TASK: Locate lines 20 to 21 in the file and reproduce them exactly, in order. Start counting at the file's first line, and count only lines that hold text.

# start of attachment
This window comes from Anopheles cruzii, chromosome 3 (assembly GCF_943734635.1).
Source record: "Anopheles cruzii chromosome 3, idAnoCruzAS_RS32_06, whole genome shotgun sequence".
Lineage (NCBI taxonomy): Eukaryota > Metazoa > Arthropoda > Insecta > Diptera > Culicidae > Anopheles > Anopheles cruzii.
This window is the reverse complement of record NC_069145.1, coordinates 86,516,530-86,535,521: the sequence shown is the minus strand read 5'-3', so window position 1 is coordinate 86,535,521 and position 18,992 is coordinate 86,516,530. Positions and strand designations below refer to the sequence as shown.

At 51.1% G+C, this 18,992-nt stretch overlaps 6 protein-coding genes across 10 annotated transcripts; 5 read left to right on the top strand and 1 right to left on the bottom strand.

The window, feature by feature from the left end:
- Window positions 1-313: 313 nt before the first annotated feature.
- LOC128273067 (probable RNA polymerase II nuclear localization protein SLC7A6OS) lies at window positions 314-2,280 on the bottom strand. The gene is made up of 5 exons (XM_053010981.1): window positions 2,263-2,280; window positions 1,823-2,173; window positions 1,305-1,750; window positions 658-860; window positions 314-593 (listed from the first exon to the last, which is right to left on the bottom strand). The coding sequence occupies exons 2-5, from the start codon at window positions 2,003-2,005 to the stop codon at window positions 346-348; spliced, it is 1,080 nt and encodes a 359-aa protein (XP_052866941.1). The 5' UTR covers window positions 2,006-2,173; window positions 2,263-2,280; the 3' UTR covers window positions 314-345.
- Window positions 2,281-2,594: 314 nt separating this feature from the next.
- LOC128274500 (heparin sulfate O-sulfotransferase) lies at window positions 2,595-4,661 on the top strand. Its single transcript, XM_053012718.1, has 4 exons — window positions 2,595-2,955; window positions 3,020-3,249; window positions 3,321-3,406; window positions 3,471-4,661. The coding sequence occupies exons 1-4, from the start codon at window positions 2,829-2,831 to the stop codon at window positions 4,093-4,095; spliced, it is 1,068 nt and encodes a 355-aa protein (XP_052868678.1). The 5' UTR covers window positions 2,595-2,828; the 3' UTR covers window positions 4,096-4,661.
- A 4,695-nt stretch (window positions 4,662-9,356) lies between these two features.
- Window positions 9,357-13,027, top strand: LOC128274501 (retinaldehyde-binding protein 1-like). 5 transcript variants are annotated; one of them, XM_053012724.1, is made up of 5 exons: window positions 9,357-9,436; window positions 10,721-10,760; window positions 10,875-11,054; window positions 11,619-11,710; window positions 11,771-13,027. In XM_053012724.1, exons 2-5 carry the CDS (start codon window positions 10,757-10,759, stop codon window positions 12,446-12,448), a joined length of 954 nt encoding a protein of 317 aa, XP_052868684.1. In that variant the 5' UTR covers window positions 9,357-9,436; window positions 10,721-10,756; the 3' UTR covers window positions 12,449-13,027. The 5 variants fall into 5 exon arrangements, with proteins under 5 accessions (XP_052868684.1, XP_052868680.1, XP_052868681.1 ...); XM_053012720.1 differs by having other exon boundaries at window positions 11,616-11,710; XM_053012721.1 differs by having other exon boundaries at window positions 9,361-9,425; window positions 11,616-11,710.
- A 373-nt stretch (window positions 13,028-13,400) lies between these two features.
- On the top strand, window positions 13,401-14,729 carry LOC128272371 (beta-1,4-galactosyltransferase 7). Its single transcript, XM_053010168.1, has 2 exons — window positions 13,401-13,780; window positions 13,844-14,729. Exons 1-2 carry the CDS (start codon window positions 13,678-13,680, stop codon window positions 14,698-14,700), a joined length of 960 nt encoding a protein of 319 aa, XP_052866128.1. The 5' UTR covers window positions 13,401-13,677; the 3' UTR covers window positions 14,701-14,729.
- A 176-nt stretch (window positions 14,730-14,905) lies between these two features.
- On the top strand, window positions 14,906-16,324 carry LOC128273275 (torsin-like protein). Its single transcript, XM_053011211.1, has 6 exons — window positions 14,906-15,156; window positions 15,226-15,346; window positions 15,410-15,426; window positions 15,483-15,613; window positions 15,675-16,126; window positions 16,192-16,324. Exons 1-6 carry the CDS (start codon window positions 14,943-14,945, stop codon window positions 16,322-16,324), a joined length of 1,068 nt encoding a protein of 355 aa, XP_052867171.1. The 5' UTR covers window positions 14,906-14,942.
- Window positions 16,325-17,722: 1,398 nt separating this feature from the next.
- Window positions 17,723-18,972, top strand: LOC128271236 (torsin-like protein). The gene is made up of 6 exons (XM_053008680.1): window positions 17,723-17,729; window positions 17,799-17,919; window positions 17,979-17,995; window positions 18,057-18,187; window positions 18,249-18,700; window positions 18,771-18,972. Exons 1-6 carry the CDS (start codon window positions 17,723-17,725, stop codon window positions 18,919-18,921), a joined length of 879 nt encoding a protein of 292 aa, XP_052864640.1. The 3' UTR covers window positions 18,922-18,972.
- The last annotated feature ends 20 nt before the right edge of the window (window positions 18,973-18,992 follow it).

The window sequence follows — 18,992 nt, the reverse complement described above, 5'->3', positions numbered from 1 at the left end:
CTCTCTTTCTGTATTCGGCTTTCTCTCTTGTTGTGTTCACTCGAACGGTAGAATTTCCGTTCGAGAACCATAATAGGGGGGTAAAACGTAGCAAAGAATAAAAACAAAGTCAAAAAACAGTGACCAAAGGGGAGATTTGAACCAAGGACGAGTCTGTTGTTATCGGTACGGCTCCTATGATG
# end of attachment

The window sequence follows — 18,992 nt, the reverse complement described above, 5'->3', positions numbered from 1 at the left end:
CTCTCTTTCTGTATTCGGCTTTCTCTCTTGTTGTGTTCACTCGAACGGTAGAATTTCCGTTCGAGAACCATAATAGGGGGGTAAAACGTAGCAAAGAATAAAAACAAAGTCAAAAAACAGTGACCAAAGGGGAGATTTGAACCAAGGACGAGTCTGTTGTTATCGGTACGGCTCCTATGATG